Veterans remember lost comrades

AS YOUNG soldiers, Ted Vickery and Bernard Sharp each celebrated their 21st birthdays on the hellish beach of Dunkirk.Now they are preparing to remember their comrades who never made it home as the Little Ships prepare for a return visit to Ipswich at the weekend.

AS YOUNG soldiers, Ted Vickery and Bernard Sharp each celebrated their 21st birthdays on the hellish beach of Dunkirk.

Now they are preparing to remember their comrades who never made it home as the Little Ships prepare for a return visit to Ipswich at the weekend.

The Dunkirk evacuation saw what was left of the British army taken off mainland Europe after a heroic action involving hundreds of naval and civilian ships.

Although the retreat from mainland Europe was militarily a disaster, it was seen as a logistical and morale-boosting success because most of the troops were safely taken away.

However the evacuation itself took about ten days - which left thousands of troops exposed on the beach waiting to be picked up.

Mr Vickery, who now lives at Henley, was in the Royal Corps of Signals and based at Arras in northern France which now has strong links with Ipswich.

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He said: “My comrade and I were the last to leave the headquarters in an armoured vehicle but after six or seven kilometres we had to leave that. We disabled it and made it the rest of the way on foot.

“It was about 30 miles and then we got to the beach where there were already thousands of people waiting.

“We got there the day before my birthday - May 22 - and had a bit of good luck. We chanced upon an army postman and he had a package for me from home, a huge block of Cadbury's chocolate from my mother.

“I had a chunk every day, two on my birthday, and it was all I had to eat on the beach. I didn't get taken off until May 30.”

He remembered being attacked by German planes.

“We wondered why the RAF didn't give us a bit more cover at the time. There was one occasion when a damaged German bomber was chased by a Spitfire. We all cheered when the bomber came down,” he said.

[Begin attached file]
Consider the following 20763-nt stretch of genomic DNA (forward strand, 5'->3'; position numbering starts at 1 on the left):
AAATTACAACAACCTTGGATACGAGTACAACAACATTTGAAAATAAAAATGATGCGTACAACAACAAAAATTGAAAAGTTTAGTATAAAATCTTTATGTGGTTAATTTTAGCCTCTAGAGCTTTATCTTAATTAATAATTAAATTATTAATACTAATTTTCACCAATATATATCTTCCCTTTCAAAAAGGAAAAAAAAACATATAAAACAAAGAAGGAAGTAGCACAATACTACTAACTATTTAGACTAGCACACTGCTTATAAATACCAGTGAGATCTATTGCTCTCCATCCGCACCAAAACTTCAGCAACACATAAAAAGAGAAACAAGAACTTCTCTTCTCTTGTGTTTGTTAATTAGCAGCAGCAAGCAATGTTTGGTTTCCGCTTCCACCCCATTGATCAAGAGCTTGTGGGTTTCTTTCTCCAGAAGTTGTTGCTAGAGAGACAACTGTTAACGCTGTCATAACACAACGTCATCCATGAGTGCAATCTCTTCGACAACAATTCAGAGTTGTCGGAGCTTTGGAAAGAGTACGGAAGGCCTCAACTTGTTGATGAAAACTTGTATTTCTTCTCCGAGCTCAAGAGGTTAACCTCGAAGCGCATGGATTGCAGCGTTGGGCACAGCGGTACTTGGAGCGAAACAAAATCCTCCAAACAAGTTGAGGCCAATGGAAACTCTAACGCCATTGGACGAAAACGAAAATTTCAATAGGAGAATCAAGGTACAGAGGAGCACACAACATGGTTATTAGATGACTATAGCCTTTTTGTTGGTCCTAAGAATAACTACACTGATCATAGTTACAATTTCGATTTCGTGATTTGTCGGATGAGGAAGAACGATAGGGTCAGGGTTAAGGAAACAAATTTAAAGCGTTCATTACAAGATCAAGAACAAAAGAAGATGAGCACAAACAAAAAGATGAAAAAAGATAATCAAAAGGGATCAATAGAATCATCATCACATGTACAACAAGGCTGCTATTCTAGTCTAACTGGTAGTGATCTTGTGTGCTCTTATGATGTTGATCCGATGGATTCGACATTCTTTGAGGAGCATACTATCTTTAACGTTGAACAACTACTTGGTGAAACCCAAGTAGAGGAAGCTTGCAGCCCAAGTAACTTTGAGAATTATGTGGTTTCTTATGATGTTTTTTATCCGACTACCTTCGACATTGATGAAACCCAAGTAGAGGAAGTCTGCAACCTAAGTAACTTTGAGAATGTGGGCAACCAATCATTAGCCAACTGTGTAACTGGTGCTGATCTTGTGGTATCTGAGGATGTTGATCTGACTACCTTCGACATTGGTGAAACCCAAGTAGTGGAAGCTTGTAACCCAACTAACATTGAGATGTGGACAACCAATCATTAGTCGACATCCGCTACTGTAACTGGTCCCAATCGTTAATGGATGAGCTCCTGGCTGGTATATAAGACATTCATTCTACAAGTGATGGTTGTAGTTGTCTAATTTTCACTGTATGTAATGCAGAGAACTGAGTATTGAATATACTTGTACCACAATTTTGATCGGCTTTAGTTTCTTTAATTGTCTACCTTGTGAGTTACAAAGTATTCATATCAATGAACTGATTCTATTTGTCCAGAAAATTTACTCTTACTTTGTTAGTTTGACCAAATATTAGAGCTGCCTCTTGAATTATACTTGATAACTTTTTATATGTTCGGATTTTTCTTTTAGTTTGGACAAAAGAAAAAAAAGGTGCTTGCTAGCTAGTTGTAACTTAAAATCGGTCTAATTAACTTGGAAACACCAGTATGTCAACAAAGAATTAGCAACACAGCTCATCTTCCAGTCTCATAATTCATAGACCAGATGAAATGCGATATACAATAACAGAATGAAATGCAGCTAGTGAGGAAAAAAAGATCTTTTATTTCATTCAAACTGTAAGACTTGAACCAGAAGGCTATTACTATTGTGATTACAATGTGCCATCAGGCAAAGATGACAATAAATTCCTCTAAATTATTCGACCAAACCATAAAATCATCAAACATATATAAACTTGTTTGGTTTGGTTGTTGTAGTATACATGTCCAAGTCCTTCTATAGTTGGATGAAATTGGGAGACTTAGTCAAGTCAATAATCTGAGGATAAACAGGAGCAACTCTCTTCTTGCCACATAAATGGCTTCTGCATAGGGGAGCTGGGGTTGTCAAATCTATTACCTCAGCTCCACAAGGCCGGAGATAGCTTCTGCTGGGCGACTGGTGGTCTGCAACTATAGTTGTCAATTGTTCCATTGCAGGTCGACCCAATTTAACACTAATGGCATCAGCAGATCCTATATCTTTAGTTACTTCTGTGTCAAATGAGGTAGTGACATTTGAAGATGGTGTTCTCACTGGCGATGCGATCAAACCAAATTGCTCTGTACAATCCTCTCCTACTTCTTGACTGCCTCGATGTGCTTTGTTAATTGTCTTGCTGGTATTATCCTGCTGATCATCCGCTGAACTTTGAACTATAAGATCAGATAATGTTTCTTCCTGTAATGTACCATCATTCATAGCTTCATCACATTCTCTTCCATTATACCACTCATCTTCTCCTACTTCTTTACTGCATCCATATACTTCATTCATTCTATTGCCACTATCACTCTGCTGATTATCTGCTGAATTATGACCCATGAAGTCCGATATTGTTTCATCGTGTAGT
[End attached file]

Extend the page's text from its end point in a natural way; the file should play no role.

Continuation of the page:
Mr Sharp, who now lives in Chelsworth Avenue, arrived at Dunkirk by train from near Le Havre where he had been serving with the Royal Engineers.

“We travelled in cattle trucks and it took several days. I arrived there just before my birthday which is on May 31. I don't remember anything about being taken off the beach. I just know I arrived in Plymouth at the beginning of June,” he said.

Although they are both from Ipswich, neither man knew of the other until many years later, and it was only recently that they realised they had both come of age on the beach at Dunkirk.

“We found some wine outside a café and celebrated with a bottle,” Mr Sharp remembered. “You were lucky,” said Mr Vickery, “I had to make do with an extra lump of chocolate!”

They are now both stalwarts of the Royal British Legion and will be joining their comrades to mark the arrival of the small ships this weekend.

Mr Sharp said: “It's very important we remember what happened there. As Churchill said, this was not a great victory, but the manner of the evacuation made it very important for the morale of the people back home in Britain.

“It was the beginning of the turning of the tide - and we must not forget what happened there.”

Dunkirk evacuation facts:

It was codenamed Operation Dynamo.

It lasted from 26 May until 4 June.

900 ships rescued 340,000 soldiers from the beaches.

A further 230,000 troops were rescued from other French ports.

Germans took a further million troops prisoner - mainly French soldiers.

After Dunkirk, Churchill made one of his most famous speeches: “We shall fight on the beaches, we shall fight on the landing grounds, we shall fight in the fields and in the streets, we shall fight in the hills. We shall never surrender.”>

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